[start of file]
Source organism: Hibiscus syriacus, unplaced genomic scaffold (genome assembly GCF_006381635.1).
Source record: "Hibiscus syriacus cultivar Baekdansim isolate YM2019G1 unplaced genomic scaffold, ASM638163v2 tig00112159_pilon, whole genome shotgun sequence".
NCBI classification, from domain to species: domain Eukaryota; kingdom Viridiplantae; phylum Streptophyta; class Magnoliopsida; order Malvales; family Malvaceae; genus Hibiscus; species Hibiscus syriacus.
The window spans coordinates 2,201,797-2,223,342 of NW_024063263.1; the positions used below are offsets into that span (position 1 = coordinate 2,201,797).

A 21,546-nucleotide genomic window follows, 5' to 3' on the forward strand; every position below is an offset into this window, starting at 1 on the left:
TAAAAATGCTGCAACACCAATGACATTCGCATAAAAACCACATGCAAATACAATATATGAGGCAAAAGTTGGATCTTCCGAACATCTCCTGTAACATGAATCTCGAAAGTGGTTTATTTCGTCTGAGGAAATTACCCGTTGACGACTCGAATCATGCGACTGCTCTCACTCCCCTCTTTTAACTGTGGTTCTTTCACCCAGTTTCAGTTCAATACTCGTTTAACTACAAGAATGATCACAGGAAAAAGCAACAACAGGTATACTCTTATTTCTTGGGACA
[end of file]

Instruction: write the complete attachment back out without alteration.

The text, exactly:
Source organism: Hibiscus syriacus, unplaced genomic scaffold (genome assembly GCF_006381635.1).
Source record: "Hibiscus syriacus cultivar Baekdansim isolate YM2019G1 unplaced genomic scaffold, ASM638163v2 tig00112159_pilon, whole genome shotgun sequence".
NCBI classification, from domain to species: domain Eukaryota; kingdom Viridiplantae; phylum Streptophyta; class Magnoliopsida; order Malvales; family Malvaceae; genus Hibiscus; species Hibiscus syriacus.
The window spans coordinates 2,201,797-2,223,342 of NW_024063263.1; the positions used below are offsets into that span (position 1 = coordinate 2,201,797).

A 21,546-nucleotide genomic window follows, 5' to 3' on the forward strand; every position below is an offset into this window, starting at 1 on the left:
TAAAAATGCTGCAACACCAATGACATTCGCATAAAAACCACATGCAAATACAATATATGAGGCAAAAGTTGGATCTTCCGAACATCTCCTGTAACATGAATCTCGAAAGTGGTTTATTTCGTCTGAGGAAATTACCCGTTGACGACTCGAATCATGCGACTGCTCTCACTCCCCTCTTTTAACTGTGGTTCTTTCACCCAGTTTCAGTTCAATACTCGTTTAACTACAAGAATGATCACAGGAAAAAGCAACAACAGGTATACTCTTATTTCTTGGGACA